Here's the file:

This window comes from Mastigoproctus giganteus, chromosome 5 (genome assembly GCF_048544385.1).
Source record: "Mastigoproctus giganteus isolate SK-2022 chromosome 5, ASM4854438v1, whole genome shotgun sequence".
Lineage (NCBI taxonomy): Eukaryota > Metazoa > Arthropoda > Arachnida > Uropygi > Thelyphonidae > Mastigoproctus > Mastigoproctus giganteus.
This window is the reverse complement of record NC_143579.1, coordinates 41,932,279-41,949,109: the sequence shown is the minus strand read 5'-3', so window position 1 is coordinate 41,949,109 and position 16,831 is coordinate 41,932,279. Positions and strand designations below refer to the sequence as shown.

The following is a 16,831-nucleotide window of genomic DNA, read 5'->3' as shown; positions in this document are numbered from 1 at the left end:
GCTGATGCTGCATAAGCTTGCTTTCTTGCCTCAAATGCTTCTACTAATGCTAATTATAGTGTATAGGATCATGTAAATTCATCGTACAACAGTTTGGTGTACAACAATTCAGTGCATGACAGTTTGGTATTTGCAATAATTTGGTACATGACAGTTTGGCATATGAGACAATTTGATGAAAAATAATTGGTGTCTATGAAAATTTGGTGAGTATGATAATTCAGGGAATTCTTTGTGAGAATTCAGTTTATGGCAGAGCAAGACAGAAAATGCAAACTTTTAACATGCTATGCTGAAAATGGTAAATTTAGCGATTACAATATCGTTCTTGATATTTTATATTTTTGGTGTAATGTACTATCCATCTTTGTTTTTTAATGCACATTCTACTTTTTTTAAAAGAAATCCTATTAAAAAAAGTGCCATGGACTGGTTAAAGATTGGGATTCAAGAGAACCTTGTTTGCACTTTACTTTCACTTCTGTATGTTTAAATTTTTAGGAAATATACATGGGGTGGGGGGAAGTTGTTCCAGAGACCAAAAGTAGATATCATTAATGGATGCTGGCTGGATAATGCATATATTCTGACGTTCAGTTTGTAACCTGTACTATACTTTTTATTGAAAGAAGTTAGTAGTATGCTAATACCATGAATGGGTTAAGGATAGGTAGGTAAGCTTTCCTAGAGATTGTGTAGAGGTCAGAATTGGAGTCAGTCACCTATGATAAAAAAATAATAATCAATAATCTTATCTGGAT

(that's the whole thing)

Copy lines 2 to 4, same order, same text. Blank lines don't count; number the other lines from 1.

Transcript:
Source record: "Mastigoproctus giganteus isolate SK-2022 chromosome 5, ASM4854438v1, whole genome shotgun sequence".
Lineage (NCBI taxonomy): Eukaryota > Metazoa > Arthropoda > Arachnida > Uropygi > Thelyphonidae > Mastigoproctus > Mastigoproctus giganteus.
This window is the reverse complement of record NC_143579.1, coordinates 41,932,279-41,949,109: the sequence shown is the minus strand read 5'-3', so window position 1 is coordinate 41,949,109 and position 16,831 is coordinate 41,932,279. Positions and strand designations below refer to the sequence as shown.